Trustee Jim Worthington said Thursday that the board is still negotiating with Brexler.

"We have a responsibility to be fair to Mr. Brexler," he said. "But we have a bigger responsibility to be fair to the citizens of Hamilton County."

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about Ansley Haman...

Ansley Haman covers Hamilton County government. A native of Spring City, Tenn., she grew up reading the Chattanooga Times and Chattanooga Free Press, which sparked her passion for journalism. Ansley's happy to be home after a decade of adventures in more than 20 countries and 40 states. She gathered stories while living, working and studying in Swansea, Wales, Cape Town, South Africa, Washington, D.C., Atlanta, Ga., and Knoxville, Tenn. Along the way, she interned for ...

about Mariann Martin...

Mariann Martin covers healthcare in Chattanooga and the surrounding region. She joined the Times Free Press in February 2011, after covering crime and courts for the Jackson (Tenn.) Sun for two years. Mariann was born in Indiana, but grew up in Pennsylvania, Tennessee and Belize. She graduated from Union University in 2005 with degrees in English and history and has master’s degrees in international relations and history from the University of Toronto. While attending Union, ...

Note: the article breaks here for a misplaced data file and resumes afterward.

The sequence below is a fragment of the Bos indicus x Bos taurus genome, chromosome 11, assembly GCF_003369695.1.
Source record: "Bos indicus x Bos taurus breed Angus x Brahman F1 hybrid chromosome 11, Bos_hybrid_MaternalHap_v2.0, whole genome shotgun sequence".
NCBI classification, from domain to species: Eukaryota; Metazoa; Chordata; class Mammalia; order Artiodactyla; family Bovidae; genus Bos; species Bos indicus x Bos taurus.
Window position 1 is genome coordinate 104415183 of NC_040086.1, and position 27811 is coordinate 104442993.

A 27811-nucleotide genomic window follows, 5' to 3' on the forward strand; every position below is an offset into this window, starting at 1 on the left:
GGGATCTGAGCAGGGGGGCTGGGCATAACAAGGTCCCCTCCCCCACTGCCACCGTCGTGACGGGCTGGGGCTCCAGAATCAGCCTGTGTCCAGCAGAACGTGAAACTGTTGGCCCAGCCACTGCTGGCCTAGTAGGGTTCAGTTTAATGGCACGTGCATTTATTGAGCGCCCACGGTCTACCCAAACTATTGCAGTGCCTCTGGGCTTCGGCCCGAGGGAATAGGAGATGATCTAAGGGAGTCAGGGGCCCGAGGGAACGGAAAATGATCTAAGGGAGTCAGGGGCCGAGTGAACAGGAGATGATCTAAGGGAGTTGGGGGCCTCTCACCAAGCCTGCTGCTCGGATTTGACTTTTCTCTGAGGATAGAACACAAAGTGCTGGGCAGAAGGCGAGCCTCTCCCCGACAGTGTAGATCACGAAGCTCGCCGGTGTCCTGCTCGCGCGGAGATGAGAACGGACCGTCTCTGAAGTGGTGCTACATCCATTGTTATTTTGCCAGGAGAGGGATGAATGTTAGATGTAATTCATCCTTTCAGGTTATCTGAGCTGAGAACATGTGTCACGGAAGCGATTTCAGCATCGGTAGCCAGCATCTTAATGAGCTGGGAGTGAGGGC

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sguilliano said...

Let's think about this, we are after all taxpayers......

December 10, 2011 at 8:26 a.m.
sguilliano said...

The webster dictionary defines "resign" as "to give up deliberately"; "to give up one's office or position". If Brexler resigned, the discussion of severance pay is a mute point as he should not be entitled to severance pay. If it quacks like a duck and walks like a duck, please call it a duck.

December 10, 2011 at 8:27 a.m.
itsmyopinion said...